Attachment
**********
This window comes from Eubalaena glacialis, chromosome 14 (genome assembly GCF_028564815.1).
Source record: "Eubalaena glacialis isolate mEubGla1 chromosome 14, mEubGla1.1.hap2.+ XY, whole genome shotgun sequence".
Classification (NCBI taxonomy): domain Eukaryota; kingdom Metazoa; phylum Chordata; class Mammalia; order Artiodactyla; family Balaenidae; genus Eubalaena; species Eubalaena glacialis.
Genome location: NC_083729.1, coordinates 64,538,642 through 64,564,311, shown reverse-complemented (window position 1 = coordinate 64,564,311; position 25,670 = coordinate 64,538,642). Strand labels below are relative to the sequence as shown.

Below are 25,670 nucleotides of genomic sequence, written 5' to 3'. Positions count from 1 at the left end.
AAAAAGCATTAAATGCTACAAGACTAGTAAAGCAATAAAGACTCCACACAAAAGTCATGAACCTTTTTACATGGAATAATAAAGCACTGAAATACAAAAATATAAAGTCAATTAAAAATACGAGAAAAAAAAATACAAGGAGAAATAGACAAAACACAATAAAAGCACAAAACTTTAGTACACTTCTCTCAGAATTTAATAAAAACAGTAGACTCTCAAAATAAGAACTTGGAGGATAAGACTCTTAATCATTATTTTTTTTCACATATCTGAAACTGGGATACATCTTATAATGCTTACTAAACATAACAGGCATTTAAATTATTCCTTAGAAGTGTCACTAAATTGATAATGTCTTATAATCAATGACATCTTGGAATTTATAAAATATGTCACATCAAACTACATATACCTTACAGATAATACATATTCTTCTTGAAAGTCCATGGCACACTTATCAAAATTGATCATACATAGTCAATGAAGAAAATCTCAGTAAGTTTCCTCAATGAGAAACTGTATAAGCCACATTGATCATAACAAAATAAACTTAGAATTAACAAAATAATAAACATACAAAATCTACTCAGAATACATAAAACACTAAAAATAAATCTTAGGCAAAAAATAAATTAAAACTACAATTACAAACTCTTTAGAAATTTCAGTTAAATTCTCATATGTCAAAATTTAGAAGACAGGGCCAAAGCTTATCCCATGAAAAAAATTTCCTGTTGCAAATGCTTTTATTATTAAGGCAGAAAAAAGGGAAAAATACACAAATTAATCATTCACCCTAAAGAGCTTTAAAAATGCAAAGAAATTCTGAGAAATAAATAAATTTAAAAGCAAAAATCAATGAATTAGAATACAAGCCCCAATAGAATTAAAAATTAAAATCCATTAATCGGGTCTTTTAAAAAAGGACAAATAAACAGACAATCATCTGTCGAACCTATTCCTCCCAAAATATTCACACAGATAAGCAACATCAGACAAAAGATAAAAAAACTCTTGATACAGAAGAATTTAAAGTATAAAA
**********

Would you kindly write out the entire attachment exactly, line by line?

This window comes from Eubalaena glacialis, chromosome 14 (genome assembly GCF_028564815.1).
Source record: "Eubalaena glacialis isolate mEubGla1 chromosome 14, mEubGla1.1.hap2.+ XY, whole genome shotgun sequence".
Classification (NCBI taxonomy): domain Eukaryota; kingdom Metazoa; phylum Chordata; class Mammalia; order Artiodactyla; family Balaenidae; genus Eubalaena; species Eubalaena glacialis.
Genome location: NC_083729.1, coordinates 64,538,642 through 64,564,311, shown reverse-complemented (window position 1 = coordinate 64,564,311; position 25,670 = coordinate 64,538,642). Strand labels below are relative to the sequence as shown.

Below are 25,670 nucleotides of genomic sequence, written 5' to 3'. Positions count from 1 at the left end.
AAAAAGCATTAAATGCTACAAGACTAGTAAAGCAATAAAGACTCCACACAAAAGTCATGAACCTTTTTACATGGAATAATAAAGCACTGAAATACAAAAATATAAAGTCAATTAAAAATACGAGAAAAAAAAATACAAGGAGAAATAGACAAAACACAATAAAAGCACAAAACTTTAGTACACTTCTCTCAGAATTTAATAAAAACAGTAGACTCTCAAAATAAGAACTTGGAGGATAAGACTCTTAATCATTATTTTTTTTCACATATCTGAAACTGGGATACATCTTATAATGCTTACTAAACATAACAGGCATTTAAATTATTCCTTAGAAGTGTCACTAAATTGATAATGTCTTATAATCAATGACATCTTGGAATTTATAAAATATGTCACATCAAACTACATATACCTTACAGATAATACATATTCTTCTTGAAAGTCCATGGCACACTTATCAAAATTGATCATACATAGTCAATGAAGAAAATCTCAGTAAGTTTCCTCAATGAGAAACTGTATAAGCCACATTGATCATAACAAAATAAACTTAGAATTAACAAAATAATAAACATACAAAATCTACTCAGAATACATAAAACACTAAAAATAAATCTTAGGCAAAAAATAAATTAAAACTACAATTACAAACTCTTTAGAAATTTCAGTTAAATTCTCATATGTCAAAATTTAGAAGACAGGGCCAAAGCTTATCCCATGAAAAAAATTTCCTGTTGCAAATGCTTTTATTATTAAGGCAGAAAAAAGGGAAAAATACACAAATTAATCATTCACCCTAAAGAGCTTTAAAAATGCAAAGAAATTCTGAGAAATAAATAAATTTAAAAGCAAAAATCAATGAATTAGAATACAAGCCCCAATAGAATTAAAAATTAAAATCCATTAATCGGGTCTTTTAAAAAAGGACAAATAAACAGACAATCATCTGTCGAACCTATTCCTCCCAAAATATTCACACAGATAAGCAACATCAGACAAAAGATAAAAAAACTCTTGATACAGAAGAATTTAAAGTATAAAA